Armenia's ruling party on Tuesday blocked a bid by opposition leader Nikol Pashinyan to become prime minister, setting up a standoff between the elite that has run the state for over a decade and thousands of Pashinyan's supporters camped on the streets.
For the post of Prime Minister nominated only one candidate Nikol Pashinian.
On 23 April Serzh Sargsyan, the then-prime minister of Armenia, resigned.
In the vote taken today at the National Assembly's special session, 45 votes were cast in favor of Pashinyan, while 55 votes were cast against.
However, as a debate unfolded in parliament to discuss Pashinyan's candidacy for the vacant prime minister's post, it became clear the ruling elite was not willing to surrender power.
However, a spokesman for the Republican Party, Eduard Sharmazanov said earlier that should three opposition's factions support Pashinyan's nomination the RPA would not stonewall the election.
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Mr Pashinian is the only candidate, but the chamber is controlled by the ruling party, and Mr Pashinian needs their votes to win.
The protests erupted after Mr. Sargsyan, operating under a 2015 constitutional referendum that had transferred most presidential powers to the prime minister, tried to skirt term limits by changing jobs.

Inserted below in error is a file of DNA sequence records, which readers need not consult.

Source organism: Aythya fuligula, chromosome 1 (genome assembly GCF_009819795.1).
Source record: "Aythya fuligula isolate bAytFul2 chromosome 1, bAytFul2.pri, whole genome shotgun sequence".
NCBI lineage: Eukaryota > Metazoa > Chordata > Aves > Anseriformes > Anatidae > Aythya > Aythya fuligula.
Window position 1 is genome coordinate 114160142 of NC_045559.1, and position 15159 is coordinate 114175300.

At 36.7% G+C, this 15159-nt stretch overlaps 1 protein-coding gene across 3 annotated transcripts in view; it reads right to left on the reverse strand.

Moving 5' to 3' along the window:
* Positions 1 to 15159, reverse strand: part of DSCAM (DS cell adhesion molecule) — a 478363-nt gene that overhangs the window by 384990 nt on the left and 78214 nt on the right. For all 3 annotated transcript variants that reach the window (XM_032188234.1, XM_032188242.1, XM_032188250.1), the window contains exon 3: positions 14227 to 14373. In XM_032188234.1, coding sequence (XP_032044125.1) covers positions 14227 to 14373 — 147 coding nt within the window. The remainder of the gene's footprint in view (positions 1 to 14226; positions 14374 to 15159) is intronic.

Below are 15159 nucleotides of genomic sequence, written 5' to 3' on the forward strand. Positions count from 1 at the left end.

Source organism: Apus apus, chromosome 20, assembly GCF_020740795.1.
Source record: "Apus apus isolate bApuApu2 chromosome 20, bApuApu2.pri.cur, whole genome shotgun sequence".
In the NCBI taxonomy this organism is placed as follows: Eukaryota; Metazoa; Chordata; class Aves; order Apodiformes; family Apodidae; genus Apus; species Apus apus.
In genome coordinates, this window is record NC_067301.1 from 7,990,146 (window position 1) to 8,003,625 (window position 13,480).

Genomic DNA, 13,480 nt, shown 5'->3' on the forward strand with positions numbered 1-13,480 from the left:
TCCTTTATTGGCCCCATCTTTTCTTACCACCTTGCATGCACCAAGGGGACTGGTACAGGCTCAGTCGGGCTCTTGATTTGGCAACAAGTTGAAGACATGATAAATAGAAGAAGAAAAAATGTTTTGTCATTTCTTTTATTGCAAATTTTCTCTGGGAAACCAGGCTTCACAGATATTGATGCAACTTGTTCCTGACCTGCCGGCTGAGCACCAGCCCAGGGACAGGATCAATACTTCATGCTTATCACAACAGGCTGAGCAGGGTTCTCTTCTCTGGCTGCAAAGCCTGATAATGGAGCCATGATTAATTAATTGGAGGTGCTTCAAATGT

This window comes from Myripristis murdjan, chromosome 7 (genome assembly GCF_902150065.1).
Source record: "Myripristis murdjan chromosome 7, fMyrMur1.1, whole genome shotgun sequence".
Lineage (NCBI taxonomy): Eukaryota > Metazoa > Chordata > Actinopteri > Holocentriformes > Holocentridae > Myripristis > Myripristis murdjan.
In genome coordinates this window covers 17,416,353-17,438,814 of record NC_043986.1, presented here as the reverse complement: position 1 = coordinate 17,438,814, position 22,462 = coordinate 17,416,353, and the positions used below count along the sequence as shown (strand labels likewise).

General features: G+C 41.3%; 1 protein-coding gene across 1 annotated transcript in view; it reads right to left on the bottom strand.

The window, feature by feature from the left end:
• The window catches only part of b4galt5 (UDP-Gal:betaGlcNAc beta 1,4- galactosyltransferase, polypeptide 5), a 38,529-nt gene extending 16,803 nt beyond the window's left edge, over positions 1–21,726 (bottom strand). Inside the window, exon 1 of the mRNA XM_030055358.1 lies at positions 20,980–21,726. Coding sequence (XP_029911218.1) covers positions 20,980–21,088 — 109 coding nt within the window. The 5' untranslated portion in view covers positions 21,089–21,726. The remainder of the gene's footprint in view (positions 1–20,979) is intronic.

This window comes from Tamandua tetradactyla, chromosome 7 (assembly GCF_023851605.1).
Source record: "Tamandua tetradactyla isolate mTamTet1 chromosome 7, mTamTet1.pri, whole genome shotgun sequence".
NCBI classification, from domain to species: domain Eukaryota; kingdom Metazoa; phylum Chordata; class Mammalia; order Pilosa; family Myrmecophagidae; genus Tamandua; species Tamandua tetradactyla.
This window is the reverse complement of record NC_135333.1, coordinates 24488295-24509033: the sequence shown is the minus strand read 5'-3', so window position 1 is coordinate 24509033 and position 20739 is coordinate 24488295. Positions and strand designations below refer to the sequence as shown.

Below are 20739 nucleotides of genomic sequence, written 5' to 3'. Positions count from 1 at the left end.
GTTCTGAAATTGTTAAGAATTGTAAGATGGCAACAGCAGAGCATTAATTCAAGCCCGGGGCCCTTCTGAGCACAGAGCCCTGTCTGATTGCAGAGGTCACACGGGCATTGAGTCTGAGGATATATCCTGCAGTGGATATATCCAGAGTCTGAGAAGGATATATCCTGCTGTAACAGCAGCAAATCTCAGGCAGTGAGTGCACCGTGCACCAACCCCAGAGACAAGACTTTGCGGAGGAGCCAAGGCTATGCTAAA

After leaving the parliament building, Pashinyan proceeded to Republic Square, where he gave an impassioned speech, calling for students and workers to begin a "total strike" beginning tomorrow at 8 a.m., but also reiterated the peaceful nature of the protests.
The parliamentary majority, held by the Republican Party of Armenia (RPA), has not announced yet how it will vote.
The candidate for the PM's post said that in order to protect against Azeri aggression, the Armenian people need to concentrate their potential and mobilize all forces.
Pashinyan's protest movement had accused ex-leader Sarkisian of a power grab, saying he had failed to tackle a litany of problems like corruption, poverty and the influence of oligarchs.